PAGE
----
Aparna Sinha1 and James A. A. Langtry2
Department of Dermatology, 1Sunderland Royal Hospitals, Chester Road, Sunderland, SR4 7TP, and 2Royal Victoria Infirmary, Newcastle upon Tyne, United Kingdom. E-mail: email@example.com
Accepted March 25, 2010.
Basal cell carcinoma (BCC) is the most common malignancy occurring in white Caucasians worldwide and the incidence of BCC is rising. The majority of BCCs occur sporadically on sun-exposed areas of the head and neck, with ultraviolet radiation (UVR) considered an important aetiological factor (1). However, BCCs also occur on covered and non-sun-exposed sites, including the nipple and areola, axilla, hands, feet, inguinal and genital areas. These are often referred to as being “unusual” sites for BCC and occur in the absence of immunosuppression, exposure to carcinogens or a hereditary predisposition (2). BCC has been postulated to originate from pilosebaceous units. It is, however, more generally accepted that pluripotent epithelial cells in the epidermis or adnexal structures can mature into any epithelial structure (3).
A 69-year-old Caucasian man was referred with a 3-year history of an enlarging, pruritic papule on his right nipple. This was associated with bleeding and crusting, which led the patient to seek attention. There was no past history or family history of skin cancer. Nifedipine was his only medication for hypertension.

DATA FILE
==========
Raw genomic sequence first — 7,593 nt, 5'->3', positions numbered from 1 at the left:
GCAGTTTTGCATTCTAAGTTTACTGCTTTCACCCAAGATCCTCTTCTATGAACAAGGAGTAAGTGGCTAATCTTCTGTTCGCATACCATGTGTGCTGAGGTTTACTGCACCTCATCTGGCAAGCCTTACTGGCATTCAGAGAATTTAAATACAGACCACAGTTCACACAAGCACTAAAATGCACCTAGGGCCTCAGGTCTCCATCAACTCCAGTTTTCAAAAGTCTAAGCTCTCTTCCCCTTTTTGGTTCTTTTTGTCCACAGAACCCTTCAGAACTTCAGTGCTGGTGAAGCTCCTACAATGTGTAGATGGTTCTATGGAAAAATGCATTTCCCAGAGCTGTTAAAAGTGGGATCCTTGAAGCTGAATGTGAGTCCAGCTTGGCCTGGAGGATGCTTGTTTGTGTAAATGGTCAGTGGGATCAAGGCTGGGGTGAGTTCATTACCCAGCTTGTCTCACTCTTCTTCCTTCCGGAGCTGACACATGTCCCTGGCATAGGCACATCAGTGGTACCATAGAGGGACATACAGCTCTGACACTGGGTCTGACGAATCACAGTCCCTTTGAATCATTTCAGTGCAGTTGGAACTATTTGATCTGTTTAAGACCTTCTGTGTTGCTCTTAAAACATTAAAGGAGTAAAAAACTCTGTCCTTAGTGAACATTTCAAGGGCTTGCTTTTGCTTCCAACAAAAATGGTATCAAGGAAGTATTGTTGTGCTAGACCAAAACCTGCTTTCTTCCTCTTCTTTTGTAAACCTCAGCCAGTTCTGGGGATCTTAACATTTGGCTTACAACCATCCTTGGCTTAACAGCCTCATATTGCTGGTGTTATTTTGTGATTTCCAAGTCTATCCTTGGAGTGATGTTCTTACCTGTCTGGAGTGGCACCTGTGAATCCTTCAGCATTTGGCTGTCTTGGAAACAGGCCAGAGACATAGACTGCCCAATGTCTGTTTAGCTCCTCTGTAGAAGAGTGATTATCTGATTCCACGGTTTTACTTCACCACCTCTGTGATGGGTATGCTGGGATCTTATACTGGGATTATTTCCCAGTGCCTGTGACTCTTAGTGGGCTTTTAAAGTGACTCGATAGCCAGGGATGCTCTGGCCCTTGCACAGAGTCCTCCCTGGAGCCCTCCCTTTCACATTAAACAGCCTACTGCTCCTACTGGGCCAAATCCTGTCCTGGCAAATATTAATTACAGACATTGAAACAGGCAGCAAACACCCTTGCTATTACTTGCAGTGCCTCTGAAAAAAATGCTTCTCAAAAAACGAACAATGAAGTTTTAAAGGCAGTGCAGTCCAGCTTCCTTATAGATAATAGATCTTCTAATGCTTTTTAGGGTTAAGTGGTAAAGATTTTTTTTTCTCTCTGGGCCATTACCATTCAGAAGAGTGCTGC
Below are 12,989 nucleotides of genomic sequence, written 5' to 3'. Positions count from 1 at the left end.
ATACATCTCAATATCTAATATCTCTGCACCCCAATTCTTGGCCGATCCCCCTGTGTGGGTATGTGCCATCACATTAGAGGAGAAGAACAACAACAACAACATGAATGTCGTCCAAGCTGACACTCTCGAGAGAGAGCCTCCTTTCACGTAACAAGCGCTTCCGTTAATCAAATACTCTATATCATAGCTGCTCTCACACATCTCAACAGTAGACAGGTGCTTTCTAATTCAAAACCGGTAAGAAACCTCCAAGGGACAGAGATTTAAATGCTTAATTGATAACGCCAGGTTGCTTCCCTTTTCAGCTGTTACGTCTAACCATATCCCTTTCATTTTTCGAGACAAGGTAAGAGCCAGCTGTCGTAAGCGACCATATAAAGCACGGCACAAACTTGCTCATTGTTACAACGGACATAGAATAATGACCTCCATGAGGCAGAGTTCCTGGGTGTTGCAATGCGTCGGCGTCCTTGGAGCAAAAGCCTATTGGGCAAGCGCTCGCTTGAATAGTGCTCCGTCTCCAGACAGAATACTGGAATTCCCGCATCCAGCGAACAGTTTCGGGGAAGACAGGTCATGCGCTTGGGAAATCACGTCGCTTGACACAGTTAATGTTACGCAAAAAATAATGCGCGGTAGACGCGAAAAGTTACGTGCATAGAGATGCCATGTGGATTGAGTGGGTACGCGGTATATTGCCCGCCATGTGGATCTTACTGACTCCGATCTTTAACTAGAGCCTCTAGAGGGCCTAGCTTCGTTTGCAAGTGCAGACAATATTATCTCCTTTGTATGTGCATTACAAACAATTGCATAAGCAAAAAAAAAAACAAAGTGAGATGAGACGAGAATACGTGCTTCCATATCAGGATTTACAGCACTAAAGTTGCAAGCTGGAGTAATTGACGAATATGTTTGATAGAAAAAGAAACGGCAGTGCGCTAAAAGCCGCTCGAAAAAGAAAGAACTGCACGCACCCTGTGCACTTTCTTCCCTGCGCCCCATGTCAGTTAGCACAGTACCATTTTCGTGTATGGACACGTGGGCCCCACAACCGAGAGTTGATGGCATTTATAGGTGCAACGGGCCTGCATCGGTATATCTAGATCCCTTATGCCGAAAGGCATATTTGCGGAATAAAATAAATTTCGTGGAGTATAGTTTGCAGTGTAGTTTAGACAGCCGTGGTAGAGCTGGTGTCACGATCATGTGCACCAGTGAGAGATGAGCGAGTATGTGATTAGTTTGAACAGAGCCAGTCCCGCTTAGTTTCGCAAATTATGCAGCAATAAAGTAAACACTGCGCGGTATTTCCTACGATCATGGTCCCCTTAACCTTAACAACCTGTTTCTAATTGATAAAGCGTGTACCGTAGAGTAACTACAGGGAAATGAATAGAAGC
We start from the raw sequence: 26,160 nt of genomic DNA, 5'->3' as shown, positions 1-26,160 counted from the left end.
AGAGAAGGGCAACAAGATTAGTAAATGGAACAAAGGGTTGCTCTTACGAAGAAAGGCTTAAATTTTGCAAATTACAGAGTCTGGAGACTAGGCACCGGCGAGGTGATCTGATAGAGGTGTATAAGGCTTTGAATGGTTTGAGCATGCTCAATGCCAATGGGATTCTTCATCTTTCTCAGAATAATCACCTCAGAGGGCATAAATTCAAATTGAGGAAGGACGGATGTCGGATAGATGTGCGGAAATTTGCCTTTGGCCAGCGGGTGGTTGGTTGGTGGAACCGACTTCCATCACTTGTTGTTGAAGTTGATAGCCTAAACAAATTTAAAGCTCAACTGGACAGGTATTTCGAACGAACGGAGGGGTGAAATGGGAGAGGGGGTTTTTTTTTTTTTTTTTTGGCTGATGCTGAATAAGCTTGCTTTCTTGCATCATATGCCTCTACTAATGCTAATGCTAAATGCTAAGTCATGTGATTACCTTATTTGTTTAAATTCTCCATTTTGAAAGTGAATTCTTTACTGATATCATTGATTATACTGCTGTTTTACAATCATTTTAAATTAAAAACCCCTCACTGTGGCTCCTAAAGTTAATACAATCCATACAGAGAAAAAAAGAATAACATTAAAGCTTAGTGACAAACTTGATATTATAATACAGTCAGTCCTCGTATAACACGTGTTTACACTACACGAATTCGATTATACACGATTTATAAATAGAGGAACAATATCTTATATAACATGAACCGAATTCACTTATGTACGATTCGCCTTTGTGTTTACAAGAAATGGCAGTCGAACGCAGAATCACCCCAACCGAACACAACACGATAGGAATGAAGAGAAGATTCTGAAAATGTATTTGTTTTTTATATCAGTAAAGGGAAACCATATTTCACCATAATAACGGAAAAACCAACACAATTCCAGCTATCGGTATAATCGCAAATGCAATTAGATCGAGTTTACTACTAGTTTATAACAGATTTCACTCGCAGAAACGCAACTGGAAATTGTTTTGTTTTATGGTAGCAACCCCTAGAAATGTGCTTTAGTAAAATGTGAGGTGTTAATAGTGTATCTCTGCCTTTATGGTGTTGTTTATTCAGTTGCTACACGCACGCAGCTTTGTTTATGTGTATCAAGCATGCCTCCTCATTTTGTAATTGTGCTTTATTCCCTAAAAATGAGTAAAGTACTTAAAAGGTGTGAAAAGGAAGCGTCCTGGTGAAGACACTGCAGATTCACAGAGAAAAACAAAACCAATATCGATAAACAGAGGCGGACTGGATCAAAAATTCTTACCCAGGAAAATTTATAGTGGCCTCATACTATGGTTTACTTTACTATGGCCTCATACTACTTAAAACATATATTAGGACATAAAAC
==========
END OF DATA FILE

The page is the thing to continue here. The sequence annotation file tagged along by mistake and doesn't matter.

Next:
During the ages of 16–24 years he had combined work on a farm, frequently without his shirt on, with work in a steel factory. Subsequently he had worked indoors in a steel factory and then in a glass factory until his retirement.
Examination revealed a poorly-defined, 14 × 11 mm, pink and telengiectatic, irregular plaque involving the right nipple and areola with central ulceration (Fig. 1A). The left nipple and areola was normal and there were no other abnormalities seen on skin examination, including absence of regional lymphadenopathy. A mammogram was performed, which was normal. Incisional biopsy of the lesion revealed evidence of a mixed nodular and superficial type BCC.
Fig. 1. (A) Appearance of right nipple at presentation. (B) Appearance of defect immediately post-operatively. (C) Appearance of right nipple compared with normal left nipple 5 months post-surgery.
Mohs micrographic surgical (MMS) excision was performed in view of the ill-defined edges of the tumour, to ensure tumour-free margins and tissue preservation. Tumour-free margins were achieved following four stages and five blocks. The final defect measured 22 × 11 mm (Fig. 1B). This was allowed to heal by secondary intention. Healing occurred within 3 weeks and the cosmetic appearance after 5 months is shown in Fig. 1C. Follow-up after 2 years showed no sign of recurrence, with an excellent cosmetic outcome.
There are 31 reported cases of BCC of the nipple-areola complex in the literature, and these are summarized in Table SI (available from http://adv.medicaljournals.se/article/abstract/10.2340.00015555-0935). Two-thirds of cases have been reported in men, which may be explained by a greater amount of sun exposure to this area.
The frequency of histological subtype for BCC of the nipple-areola complex is unknown. Fourteen of the reported cases gave further details of histology and, of these, three were infiltrating BCCs (4–6), three had invasion of the lactiferous ducts (7–9), four were superficial (10–13) and three were nodular (9, 12).